CPS/Police can seek to interview defence witnesses.

14

Workbook Q 1: c) How does Court approach bail?

Procedure: D7.67-68/Law: D7.11-12
Pros to provide court with all information in their possession relevant to bail (D7.68)
Pros summarises facts (if has not done so already)
Any previous convictions handed to bench
Pros sets out objections with reference to the Bail Act 1976
S.4(1) Bail Act 1976 with Sch 1: rebuttable presumption in favour of bail.(D7.6)
AS ABH is triable on indictment and imprisonable, bail need not be granted if there are “substantial grounds” for believing D will:
- Fail to surrender to custody
- Commit an offence while on bail
- Interfere with witnesses or obstruct the course of justice (D7.12)
NB. If no real prospect of custodial sentence, bail cannot be held on any of the above three grounds (D7.15)

15

Workbook Q 1: c) How does Court approach bail?Cont.

Defence : resist the application and argue that no substantial grounds exist. May offer conditions if a “real risk” of FTS/CFO/IWW, and invite court to impose conditions that “appear necessary” (D7.45)
Court will decide then to remand in custody (RIC), remand on conditional bail (ROCB) or remand on unconditional bail (ROUB), giving reasons (D7.68).

16

In deciding whether or not to grant bail, the court is required to have regard to the following factors: ( para 9 of Sch. 1 (Part I – imprisonable offences) to the Bail Act 1976 )

(a) the nature and seriousness of the offence and the probable method of dealing with the offender for it;
(b) the character, antecedents, associations and community ties of the accused;
his 'record' for having answered bail in the past;
[prior to conviction,] the strength of the evidence against him;
[if satisfied there are substantial grounds for believing D will commit an offence while on bail,] the court must have regard to risk that he may do so by engaging in conduct likely to cause physical or mental injury to any other person.

BCP D7.16

17

Q 1 d) What if Jack is already on bail?

He loses his “right to bail”.
Court NEED not grant bail, so discretionary:

Indictable + imprisonable (eg ABH): Pt 1 of Schedule 1, BA 76)
“The defendant need not be granted bail if
charged with an indictable offence and
he appears to have been on bail at the date of the offence”(D7.25)

Summary only + imprisonable: (eg common assault) (D7.35)


18

1 e) What steps can Jack take if bail is refused?

Option 1: Repeat bail application before Mags
Bail Act 1976, Sch.1, Part IIA:
Fully-argued bail application allowed at the next hearing after the hearing when bail was refused (whether or not there was a fully-argued application at that hearing);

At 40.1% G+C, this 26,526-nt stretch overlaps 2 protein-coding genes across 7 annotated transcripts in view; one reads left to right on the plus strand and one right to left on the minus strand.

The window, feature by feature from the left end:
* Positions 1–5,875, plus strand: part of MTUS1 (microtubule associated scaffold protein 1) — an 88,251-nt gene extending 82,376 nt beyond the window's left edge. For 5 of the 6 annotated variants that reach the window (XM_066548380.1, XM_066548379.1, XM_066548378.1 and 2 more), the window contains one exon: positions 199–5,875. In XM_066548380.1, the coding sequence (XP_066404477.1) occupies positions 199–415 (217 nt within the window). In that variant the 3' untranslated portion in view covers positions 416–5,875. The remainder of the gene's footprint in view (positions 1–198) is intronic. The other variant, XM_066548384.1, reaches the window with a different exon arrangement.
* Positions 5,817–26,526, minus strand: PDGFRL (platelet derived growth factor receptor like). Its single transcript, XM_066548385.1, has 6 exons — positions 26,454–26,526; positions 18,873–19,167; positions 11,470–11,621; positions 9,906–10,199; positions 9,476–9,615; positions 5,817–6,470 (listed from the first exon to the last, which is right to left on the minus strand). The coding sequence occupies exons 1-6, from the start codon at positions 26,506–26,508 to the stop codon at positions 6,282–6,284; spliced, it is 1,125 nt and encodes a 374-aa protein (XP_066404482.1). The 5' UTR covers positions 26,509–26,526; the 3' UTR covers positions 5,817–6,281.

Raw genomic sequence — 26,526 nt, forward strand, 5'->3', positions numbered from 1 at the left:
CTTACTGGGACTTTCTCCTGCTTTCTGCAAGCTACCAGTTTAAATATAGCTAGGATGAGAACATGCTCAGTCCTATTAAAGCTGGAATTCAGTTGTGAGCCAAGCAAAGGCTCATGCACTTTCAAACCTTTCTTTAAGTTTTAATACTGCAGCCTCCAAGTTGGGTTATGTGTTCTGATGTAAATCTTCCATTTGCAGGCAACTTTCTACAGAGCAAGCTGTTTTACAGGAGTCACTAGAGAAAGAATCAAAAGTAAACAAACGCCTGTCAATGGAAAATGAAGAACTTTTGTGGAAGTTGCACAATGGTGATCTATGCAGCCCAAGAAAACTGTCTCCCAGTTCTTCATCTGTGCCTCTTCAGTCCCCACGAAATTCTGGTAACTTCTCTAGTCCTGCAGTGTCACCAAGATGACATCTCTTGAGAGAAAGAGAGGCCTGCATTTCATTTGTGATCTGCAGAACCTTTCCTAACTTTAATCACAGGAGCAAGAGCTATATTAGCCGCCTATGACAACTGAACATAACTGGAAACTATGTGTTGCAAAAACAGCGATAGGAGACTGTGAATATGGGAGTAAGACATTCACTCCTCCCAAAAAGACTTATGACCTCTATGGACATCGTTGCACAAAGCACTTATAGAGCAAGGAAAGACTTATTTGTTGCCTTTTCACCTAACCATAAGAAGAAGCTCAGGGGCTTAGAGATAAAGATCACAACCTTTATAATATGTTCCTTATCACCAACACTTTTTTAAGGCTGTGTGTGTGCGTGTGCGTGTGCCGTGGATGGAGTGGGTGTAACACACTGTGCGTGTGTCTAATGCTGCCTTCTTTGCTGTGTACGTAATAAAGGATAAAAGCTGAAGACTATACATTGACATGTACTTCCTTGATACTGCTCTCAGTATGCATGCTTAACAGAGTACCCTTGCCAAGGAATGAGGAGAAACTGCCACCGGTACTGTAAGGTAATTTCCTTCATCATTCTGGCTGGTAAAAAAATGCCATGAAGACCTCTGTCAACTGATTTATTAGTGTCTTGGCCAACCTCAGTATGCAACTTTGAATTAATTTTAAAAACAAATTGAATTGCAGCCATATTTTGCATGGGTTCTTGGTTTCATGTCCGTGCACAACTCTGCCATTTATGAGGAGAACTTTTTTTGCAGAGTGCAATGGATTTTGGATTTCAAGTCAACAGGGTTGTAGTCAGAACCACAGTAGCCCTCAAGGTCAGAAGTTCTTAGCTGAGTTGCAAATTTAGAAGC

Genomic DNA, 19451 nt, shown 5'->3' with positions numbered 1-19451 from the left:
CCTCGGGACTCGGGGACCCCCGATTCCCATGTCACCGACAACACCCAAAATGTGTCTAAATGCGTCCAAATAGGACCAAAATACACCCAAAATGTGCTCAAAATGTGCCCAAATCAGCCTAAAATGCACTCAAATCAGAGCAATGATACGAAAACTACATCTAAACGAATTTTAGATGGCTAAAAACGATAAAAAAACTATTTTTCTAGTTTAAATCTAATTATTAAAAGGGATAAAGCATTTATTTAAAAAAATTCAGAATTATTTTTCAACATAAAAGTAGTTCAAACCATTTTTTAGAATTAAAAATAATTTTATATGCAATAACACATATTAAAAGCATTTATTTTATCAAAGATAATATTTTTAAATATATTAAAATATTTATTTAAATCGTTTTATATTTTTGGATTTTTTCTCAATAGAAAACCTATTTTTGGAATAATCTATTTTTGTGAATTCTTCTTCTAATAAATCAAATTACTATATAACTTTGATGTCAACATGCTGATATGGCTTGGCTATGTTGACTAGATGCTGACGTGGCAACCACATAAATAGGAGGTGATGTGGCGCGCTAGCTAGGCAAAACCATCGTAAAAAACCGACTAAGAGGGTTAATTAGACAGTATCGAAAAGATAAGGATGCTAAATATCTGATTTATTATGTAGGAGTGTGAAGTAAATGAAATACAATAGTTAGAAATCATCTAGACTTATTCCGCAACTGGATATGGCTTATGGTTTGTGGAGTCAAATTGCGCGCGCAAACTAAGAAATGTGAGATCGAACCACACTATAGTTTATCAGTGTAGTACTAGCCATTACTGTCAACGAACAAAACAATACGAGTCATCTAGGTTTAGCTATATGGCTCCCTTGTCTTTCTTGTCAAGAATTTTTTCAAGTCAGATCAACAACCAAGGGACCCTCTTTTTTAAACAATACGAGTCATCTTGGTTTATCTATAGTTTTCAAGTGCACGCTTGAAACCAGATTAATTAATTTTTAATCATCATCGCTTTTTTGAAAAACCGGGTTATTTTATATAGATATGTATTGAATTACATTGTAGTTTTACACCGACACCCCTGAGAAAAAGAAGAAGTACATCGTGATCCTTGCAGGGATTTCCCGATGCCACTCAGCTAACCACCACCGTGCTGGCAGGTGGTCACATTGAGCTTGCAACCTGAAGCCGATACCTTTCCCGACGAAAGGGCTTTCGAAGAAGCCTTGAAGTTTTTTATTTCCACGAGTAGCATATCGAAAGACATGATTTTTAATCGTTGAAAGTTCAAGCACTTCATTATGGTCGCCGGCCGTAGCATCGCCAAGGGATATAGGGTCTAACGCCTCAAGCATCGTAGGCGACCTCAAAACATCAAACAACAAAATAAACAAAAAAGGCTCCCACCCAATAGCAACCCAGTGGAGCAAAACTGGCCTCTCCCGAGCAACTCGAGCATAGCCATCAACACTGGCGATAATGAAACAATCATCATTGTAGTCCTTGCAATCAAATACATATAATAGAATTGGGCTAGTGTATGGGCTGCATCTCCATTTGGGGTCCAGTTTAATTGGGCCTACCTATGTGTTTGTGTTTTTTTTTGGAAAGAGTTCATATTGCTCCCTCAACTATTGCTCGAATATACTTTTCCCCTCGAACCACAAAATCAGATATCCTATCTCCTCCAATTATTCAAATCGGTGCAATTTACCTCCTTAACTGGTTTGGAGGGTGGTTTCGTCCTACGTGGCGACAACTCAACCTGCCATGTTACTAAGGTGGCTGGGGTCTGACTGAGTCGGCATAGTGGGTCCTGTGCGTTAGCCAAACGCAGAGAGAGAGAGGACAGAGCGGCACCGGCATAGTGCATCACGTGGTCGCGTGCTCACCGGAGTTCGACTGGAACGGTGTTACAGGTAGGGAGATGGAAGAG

Thereafter, court “need not hear arguments as to fact or law which it has heard previously”
Option 2: New considerations
Once repeat bail application has been made, Jack cannot reapply unless has fresh arguments (eg a surety). Requires there to be ‘new considerations’/material change in circumstances for the court
D7.70

19

1 e) [cont’d] Option 3: Appeal to judge in chambers at the Crown Court.

Once Jack has applied for and been refused bail by the Mags, he can apply to CC judge:
[NB Tactically he MAY wish to repeat the same application in mags’(see Option1) before he does so, but many defendants choose to go straight to the CC] (D7.90)
Complete rehearing/Can make exactly same arguments in CCT as MC (D7.84)
Legal advisor in mags’ must serve certificate of full argument.(D7.68)
Procedure: serving written notice on the prosecution, MC and CCT as soon as reasonably practicable (D7.83)
Often in chambers (D7.84)
Heard by circuit judge or recorder (D7.84)
Rules re repeated bail apps, the same as in the MC (D7.86)

20

1 e) What steps can Jack take if bail is refused?

Option 1: Repeat bail application before Mags
Bail Act 1976, Sch.1, Part IIA:
Fully-argued bail application allowed at the next hearing after the hearing when bail was refused (whether or not there was a fully-argued application at that hearing);
Thereafter, court “need not hear arguments as to fact or law which it has heard previously”
Option 2: New considerations
Once repeat bail application has been made, Jack cannot reapply unless has fresh arguments (eg a surety). Requires there to be ‘new considerations’/material change in circumstances for the court
D7.70

21

1 e) [cont’d] Option 3: Appeal to judge in chambers at the Crown Court.

Once Jack has applied for and been refused bail by the Mags, he can apply to CC judge:
[NB Tactically he MAY wish to repeat the same application in mags’(see Option1) before he does so, but many defendants choose to go straight to the CC] (D7.90)
Complete rehearing/Can make exactly same arguments in CCT as MC (D7.84)
Legal advisor in mags’ must serve certificate of full argument.(D7.68)
Procedure: serving written notice on the prosecution, MC and CCT as soon as reasonably practicable (D7.83)